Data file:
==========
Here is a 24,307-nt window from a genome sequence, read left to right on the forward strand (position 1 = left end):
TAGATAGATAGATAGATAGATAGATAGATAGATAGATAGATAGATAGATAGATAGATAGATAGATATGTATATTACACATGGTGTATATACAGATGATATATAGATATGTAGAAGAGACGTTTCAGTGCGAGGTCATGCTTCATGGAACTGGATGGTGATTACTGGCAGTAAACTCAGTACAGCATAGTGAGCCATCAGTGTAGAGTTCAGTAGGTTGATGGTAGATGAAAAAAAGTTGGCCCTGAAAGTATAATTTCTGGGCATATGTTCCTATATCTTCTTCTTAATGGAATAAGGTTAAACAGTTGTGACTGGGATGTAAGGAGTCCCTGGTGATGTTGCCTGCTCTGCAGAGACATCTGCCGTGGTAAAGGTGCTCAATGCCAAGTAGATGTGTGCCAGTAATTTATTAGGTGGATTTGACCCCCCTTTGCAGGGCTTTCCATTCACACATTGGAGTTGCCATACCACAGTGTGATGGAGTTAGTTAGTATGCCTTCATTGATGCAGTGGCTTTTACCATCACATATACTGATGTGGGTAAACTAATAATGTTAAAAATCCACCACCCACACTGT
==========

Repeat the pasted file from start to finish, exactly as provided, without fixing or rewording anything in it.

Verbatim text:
Here is a 24,307-nt window from a genome sequence, read left to right on the forward strand (position 1 = left end):
TAGATAGATAGATAGATAGATAGATAGATAGATAGATAGATAGATAGATAGATAGATAGATAGATATGTATATTACACATGGTGTATATACAGATGATATATAGATATGTAGAAGAGACGTTTCAGTGCGAGGTCATGCTTCATGGAACTGGATGGTGATTACTGGCAGTAAACTCAGTACAGCATAGTGAGCCATCAGTGTAGAGTTCAGTAGGTTGATGGTAGATGAAAAAAAGTTGGCCCTGAAAGTATAATTTCTGGGCATATGTTCCTATATCTTCTTCTTAATGGAATAAGGTTAAACAGTTGTGACTGGGATGTAAGGAGTCCCTGGTGATGTTGCCTGCTCTGCAGAGACATCTGCCGTGGTAAAGGTGCTCAATGCCAAGTAGATGTGTGCCAGTAATTTATTAGGTGGATTTGACCCCCCTTTGCAGGGCTTTCCATTCACACATTGGAGTTGCCATACCACAGTGTGATGGAGTTAGTTAGTATGCCTTCATTGATGCAGTGGCTTTTACCATCACATATACTGATGTGGGTAAACTAATAATGTTAAAAATCCACCACCCACACTGT